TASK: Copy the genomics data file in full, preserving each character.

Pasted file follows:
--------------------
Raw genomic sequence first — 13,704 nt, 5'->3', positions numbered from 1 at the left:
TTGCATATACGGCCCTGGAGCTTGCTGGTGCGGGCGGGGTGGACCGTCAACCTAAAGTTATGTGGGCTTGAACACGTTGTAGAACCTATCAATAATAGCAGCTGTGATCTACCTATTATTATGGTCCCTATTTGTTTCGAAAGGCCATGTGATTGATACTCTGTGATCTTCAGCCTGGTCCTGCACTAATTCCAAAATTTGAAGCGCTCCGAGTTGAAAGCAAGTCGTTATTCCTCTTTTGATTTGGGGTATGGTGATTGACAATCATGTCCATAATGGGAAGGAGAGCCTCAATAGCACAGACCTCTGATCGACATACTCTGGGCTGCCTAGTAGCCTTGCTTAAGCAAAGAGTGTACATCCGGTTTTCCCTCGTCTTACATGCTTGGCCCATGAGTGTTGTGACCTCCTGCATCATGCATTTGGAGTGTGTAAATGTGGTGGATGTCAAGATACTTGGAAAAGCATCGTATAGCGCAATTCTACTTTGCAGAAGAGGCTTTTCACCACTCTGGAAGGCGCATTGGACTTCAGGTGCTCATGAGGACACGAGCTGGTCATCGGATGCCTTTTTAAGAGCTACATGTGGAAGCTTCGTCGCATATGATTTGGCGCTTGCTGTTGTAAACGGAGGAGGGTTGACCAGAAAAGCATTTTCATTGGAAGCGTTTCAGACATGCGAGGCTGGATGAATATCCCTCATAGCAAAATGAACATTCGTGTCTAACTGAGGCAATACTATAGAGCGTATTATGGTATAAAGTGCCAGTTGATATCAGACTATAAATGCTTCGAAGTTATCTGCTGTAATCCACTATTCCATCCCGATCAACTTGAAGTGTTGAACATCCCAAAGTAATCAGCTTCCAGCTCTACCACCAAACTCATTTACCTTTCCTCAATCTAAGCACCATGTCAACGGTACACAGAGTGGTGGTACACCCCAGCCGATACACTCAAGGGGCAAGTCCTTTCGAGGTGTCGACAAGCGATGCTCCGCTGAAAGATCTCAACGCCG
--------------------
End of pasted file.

Raw genomic sequence first — 13,704 nt, 5'->3', positions numbered from 1 at the left:
TTGCATATACGGCCCTGGAGCTTGCTGGTGCGGGCGGGGTGGACCGTCAACCTAAAGTTATGTGGGCTTGAACACGTTGTAGAACCTATCAATAATAGCAGCTGTGATCTACCTATTATTATGGTCCCTATTTGTTTCGAAAGGCCATGTGATTGATACTCTGTGATCTTCAGCCTGGTCCTGCACTAATTCCAAAATTTGAAGCGCTCCGAGTTGAAAGCAAGTCGTTATTCCTCTTTTGATTTGGGGTATGGTGATTGACAATCATGTCCATAATGGGAAGGAGAGCCTCAATAGCACAGACCTCTGATCGACATACTCTGGGCTGCCTAGTAGCCTTGCTTAAGCAAAGAGTGTACATCCGGTTTTCCCTCGTCTTACATGCTTGGCCCATGAGTGTTGTGACCTCCTGCATCATGCATTTGGAGTGTGTAAATGTGGTGGATGTCAAGATACTTGGAAAAGCATCGTATAGCGCAATTCTACTTTGCAGAAGAGGCTTTTCACCACTCTGGAAGGCGCATTGGACTTCAGGTGCTCATGAGGACACGAGCTGGTCATCGGATGCCTTTTTAAGAGCTACATGTGGAAGCTTCGTCGCATATGATTTGGCGCTTGCTGTTGTAAACGGAGGAGGGTTGACCAGAAAAGCATTTTCATTGGAAGCGTTTCAGACATGCGAGGCTGGATGAATATCCCTCATAGCAAAATGAACATTCGTGTCTAACTGAGGCAATACTATAGAGCGTATTATGGTATAAAGTGCCAGTTGATATCAGACTATAAATGCTTCGAAGTTATCTGCTGTAATCCACTATTCCATCCCGATCAACTTGAAGTGTTGAACATCCCAAAGTAATCAGCTTCCAGCTCTACCACCAAACTCATTTACCTTTCCTCAATCTAAGCACCATGTCAACGGTACACAGAGTGGTGGTACACCCCAGCCGATACACTCAAGGGGCAAGTCCTTTCGAGGTGTCGACAAGCGATGCTCCGCTGAAAGATCTCAACGCCG